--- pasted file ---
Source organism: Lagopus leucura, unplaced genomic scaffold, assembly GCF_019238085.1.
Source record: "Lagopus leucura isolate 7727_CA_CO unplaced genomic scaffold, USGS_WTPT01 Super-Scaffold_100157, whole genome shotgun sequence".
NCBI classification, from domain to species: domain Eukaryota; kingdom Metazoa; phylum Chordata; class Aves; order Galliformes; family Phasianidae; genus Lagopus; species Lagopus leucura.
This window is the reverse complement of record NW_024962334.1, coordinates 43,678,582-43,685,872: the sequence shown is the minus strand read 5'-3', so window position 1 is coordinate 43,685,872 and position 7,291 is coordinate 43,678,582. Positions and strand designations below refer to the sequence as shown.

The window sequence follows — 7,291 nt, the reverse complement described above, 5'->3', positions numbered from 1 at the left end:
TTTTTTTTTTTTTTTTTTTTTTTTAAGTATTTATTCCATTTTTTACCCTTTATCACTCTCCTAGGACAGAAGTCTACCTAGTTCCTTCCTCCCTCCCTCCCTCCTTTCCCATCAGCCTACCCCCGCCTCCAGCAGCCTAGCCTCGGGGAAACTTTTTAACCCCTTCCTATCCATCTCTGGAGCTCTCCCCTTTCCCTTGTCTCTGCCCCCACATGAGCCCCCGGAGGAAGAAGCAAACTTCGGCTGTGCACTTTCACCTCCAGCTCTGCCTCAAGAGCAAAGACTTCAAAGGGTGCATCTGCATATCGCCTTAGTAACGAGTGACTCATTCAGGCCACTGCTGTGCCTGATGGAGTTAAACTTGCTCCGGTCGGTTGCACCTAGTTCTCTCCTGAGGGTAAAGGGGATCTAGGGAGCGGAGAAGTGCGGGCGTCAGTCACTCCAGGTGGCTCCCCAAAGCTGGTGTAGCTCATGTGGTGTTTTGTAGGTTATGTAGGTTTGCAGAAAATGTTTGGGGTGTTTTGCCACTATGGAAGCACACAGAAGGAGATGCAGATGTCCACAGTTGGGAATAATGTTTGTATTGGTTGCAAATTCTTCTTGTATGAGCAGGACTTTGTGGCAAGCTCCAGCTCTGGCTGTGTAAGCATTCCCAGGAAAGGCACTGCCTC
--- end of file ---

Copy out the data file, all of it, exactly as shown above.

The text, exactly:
Source organism: Lagopus leucura, unplaced genomic scaffold, assembly GCF_019238085.1.
Source record: "Lagopus leucura isolate 7727_CA_CO unplaced genomic scaffold, USGS_WTPT01 Super-Scaffold_100157, whole genome shotgun sequence".
NCBI classification, from domain to species: domain Eukaryota; kingdom Metazoa; phylum Chordata; class Aves; order Galliformes; family Phasianidae; genus Lagopus; species Lagopus leucura.
This window is the reverse complement of record NW_024962334.1, coordinates 43,678,582-43,685,872: the sequence shown is the minus strand read 5'-3', so window position 1 is coordinate 43,685,872 and position 7,291 is coordinate 43,678,582. Positions and strand designations below refer to the sequence as shown.

The window sequence follows — 7,291 nt, the reverse complement described above, 5'->3', positions numbered from 1 at the left end:
TTTTTTTTTTTTTTTTTTTTTTTTAAGTATTTATTCCATTTTTTACCCTTTATCACTCTCCTAGGACAGAAGTCTACCTAGTTCCTTCCTCCCTCCCTCCCTCCTTTCCCATCAGCCTACCCCCGCCTCCAGCAGCCTAGCCTCGGGGAAACTTTTTAACCCCTTCCTATCCATCTCTGGAGCTCTCCCCTTTCCCTTGTCTCTGCCCCCACATGAGCCCCCGGAGGAAGAAGCAAACTTCGGCTGTGCACTTTCACCTCCAGCTCTGCCTCAAGAGCAAAGACTTCAAAGGGTGCATCTGCATATCGCCTTAGTAACGAGTGACTCATTCAGGCCACTGCTGTGCCTGATGGAGTTAAACTTGCTCCGGTCGGTTGCACCTAGTTCTCTCCTGAGGGTAAAGGGGATCTAGGGAGCGGAGAAGTGCGGGCGTCAGTCACTCCAGGTGGCTCCCCAAAGCTGGTGTAGCTCATGTGGTGTTTTGTAGGTTATGTAGGTTTGCAGAAAATGTTTGGGGTGTTTTGCCACTATGGAAGCACACAGAAGGAGATGCAGATGTCCACAGTTGGGAATAATGTTTGTATTGGTTGCAAATTCTTCTTGTATGAGCAGGACTTTGTGGCAAGCTCCAGCTCTGGCTGTGTAAGCATTCCCAGGAAAGGCACTGCCTC